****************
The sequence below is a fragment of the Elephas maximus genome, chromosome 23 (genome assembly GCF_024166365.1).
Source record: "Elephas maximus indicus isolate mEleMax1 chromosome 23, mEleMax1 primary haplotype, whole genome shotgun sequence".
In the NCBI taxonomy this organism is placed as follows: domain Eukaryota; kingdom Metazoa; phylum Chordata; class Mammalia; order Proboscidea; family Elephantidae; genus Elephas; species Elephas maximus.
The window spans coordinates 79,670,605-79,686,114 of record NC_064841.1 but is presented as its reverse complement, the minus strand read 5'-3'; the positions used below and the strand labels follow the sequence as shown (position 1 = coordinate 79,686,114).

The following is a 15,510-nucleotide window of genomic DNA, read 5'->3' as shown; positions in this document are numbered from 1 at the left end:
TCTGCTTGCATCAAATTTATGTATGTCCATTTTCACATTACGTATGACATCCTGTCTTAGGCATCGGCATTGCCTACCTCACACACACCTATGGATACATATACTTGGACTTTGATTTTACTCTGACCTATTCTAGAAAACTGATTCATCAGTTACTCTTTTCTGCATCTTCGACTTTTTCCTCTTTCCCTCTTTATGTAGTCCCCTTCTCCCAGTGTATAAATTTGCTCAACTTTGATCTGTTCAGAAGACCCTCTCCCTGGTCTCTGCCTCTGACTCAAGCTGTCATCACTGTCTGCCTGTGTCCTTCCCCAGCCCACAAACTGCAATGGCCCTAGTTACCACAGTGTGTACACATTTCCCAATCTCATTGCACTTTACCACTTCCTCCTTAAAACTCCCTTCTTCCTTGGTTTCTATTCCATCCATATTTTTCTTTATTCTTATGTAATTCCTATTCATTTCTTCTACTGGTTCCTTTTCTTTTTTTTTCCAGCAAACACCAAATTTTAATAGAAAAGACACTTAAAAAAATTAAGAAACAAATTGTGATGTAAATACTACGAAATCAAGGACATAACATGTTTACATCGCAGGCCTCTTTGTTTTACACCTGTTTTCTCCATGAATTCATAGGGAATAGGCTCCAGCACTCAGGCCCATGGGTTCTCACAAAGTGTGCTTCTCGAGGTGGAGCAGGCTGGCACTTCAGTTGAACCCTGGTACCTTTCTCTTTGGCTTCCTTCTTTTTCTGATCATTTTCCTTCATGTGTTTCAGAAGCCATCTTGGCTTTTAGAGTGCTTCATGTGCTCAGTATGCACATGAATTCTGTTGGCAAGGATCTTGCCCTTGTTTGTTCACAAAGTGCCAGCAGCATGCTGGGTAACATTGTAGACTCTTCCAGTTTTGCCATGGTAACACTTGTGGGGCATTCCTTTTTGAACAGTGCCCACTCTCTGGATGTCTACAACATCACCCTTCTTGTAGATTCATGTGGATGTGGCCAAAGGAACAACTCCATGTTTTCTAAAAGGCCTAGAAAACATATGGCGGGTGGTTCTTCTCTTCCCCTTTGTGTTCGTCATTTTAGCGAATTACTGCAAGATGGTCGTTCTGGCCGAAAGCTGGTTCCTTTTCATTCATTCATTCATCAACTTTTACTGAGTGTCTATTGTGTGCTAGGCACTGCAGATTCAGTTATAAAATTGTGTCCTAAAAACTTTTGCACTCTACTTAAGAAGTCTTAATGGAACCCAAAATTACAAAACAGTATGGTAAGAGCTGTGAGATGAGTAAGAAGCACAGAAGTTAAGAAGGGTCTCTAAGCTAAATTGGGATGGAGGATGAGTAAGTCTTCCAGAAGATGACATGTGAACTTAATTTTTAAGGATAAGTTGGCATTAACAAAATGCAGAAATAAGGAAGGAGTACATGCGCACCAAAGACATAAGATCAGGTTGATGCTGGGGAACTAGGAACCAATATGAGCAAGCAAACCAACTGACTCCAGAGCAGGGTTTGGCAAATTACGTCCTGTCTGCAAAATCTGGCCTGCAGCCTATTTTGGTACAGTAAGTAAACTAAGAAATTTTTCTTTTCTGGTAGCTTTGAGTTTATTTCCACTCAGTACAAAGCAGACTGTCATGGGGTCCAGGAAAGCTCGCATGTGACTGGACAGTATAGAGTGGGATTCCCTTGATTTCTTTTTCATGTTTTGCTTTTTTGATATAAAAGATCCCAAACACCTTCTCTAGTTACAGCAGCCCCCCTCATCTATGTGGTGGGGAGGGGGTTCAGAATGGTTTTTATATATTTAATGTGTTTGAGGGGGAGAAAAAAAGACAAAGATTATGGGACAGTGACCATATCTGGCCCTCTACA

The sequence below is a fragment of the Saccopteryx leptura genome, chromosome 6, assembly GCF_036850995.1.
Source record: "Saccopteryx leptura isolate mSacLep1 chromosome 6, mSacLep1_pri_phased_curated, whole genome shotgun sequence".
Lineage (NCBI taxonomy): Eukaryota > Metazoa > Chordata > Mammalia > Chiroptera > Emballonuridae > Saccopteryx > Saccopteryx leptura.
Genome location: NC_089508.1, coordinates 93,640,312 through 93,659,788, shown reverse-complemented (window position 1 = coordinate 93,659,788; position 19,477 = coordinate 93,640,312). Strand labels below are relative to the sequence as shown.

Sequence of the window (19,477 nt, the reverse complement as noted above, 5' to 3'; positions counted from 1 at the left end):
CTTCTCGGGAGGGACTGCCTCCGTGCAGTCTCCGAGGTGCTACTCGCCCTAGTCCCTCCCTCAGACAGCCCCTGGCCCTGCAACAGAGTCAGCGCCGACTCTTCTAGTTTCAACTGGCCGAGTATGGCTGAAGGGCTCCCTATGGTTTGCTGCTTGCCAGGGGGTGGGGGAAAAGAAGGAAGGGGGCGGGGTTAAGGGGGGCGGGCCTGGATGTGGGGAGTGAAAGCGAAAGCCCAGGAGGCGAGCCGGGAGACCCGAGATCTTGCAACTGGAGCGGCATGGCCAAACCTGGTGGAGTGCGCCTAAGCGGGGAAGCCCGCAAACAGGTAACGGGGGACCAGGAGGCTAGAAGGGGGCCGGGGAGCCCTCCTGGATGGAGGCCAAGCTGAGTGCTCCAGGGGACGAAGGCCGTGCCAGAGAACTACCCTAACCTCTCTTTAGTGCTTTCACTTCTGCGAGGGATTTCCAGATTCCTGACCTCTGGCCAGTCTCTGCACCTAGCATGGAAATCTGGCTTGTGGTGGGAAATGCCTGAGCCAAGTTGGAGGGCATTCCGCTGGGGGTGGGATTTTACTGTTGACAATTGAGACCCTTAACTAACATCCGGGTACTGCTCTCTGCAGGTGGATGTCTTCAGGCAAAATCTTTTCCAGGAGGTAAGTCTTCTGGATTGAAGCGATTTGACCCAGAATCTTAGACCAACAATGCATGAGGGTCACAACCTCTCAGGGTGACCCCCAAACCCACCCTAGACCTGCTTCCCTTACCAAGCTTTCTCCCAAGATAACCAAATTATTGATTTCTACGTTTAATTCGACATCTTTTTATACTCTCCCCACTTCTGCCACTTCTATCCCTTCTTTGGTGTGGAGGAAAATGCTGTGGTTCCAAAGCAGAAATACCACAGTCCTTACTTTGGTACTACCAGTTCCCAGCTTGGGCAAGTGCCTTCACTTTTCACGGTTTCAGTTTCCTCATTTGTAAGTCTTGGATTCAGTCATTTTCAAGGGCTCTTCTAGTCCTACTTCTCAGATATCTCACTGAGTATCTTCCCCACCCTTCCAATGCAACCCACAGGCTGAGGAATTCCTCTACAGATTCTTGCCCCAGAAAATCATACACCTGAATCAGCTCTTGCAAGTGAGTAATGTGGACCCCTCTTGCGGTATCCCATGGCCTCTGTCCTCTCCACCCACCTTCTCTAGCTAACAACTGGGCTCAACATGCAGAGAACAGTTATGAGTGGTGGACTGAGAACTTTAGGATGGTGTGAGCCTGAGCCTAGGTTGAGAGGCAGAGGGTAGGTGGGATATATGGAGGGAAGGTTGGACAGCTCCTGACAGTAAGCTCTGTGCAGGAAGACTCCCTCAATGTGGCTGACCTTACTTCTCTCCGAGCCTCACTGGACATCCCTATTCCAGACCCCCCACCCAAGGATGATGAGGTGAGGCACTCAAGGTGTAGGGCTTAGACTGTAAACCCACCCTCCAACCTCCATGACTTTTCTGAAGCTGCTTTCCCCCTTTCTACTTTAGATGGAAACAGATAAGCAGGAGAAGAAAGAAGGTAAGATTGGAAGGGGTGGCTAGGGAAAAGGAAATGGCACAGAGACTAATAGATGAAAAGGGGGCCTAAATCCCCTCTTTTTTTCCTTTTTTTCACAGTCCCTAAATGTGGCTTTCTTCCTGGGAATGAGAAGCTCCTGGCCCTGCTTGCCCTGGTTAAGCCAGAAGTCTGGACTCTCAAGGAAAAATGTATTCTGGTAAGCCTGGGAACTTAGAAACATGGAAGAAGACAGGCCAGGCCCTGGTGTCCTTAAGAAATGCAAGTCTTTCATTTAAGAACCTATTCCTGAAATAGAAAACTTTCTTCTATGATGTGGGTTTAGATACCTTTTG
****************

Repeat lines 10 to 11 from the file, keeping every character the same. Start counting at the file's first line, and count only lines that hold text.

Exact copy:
Genome location: NC_089508.1, coordinates 93,640,312 through 93,659,788, shown reverse-complemented (window position 1 = coordinate 93,659,788; position 19,477 = coordinate 93,640,312). Strand labels below are relative to the sequence as shown.

Sequence of the window (19,477 nt, the reverse complement as noted above, 5' to 3'; positions counted from 1 at the left end):